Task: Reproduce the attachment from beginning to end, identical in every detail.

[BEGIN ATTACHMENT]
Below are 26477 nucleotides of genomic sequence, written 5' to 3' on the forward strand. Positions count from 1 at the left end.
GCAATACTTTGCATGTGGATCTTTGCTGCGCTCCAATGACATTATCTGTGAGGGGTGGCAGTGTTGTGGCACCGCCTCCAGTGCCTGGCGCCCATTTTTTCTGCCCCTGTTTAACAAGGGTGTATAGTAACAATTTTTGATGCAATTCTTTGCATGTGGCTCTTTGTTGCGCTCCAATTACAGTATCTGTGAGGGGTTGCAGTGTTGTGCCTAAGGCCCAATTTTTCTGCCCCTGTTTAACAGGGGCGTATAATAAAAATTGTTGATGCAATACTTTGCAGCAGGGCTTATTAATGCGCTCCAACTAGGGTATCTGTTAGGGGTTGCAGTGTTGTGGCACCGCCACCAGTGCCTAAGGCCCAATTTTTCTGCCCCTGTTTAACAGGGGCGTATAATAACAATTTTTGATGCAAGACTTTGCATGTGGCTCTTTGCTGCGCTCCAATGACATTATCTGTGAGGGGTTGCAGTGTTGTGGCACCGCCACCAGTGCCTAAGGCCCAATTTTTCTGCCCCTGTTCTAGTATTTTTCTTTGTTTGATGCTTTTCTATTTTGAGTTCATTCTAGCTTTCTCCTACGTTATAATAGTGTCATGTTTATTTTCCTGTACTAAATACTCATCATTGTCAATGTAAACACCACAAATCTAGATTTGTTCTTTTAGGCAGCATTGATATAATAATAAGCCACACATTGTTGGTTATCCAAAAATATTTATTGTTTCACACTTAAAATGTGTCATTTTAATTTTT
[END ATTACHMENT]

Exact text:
Below are 26477 nucleotides of genomic sequence, written 5' to 3' on the forward strand. Positions count from 1 at the left end.
GCAATACTTTGCATGTGGATCTTTGCTGCGCTCCAATGACATTATCTGTGAGGGGTGGCAGTGTTGTGGCACCGCCTCCAGTGCCTGGCGCCCATTTTTTCTGCCCCTGTTTAACAAGGGTGTATAGTAACAATTTTTGATGCAATTCTTTGCATGTGGCTCTTTGTTGCGCTCCAATTACAGTATCTGTGAGGGGTTGCAGTGTTGTGCCTAAGGCCCAATTTTTCTGCCCCTGTTTAACAGGGGCGTATAATAAAAATTGTTGATGCAATACTTTGCAGCAGGGCTTATTAATGCGCTCCAACTAGGGTATCTGTTAGGGGTTGCAGTGTTGTGGCACCGCCACCAGTGCCTAAGGCCCAATTTTTCTGCCCCTGTTTAACAGGGGCGTATAATAACAATTTTTGATGCAAGACTTTGCATGTGGCTCTTTGCTGCGCTCCAATGACATTATCTGTGAGGGGTTGCAGTGTTGTGGCACCGCCACCAGTGCCTAAGGCCCAATTTTTCTGCCCCTGTTCTAGTATTTTTCTTTGTTTGATGCTTTTCTATTTTGAGTTCATTCTAGCTTTCTCCTACGTTATAATAGTGTCATGTTTATTTTCCTGTACTAAATACTCATCATTGTCAATGTAAACACCACAAATCTAGATTTGTTCTTTTAGGCAGCATTGATATAATAATAAGCCACACATTGTTGGTTATCCAAAAATATTTATTGTTTCACACTTAAAATGTGTCATTTTAATTTTT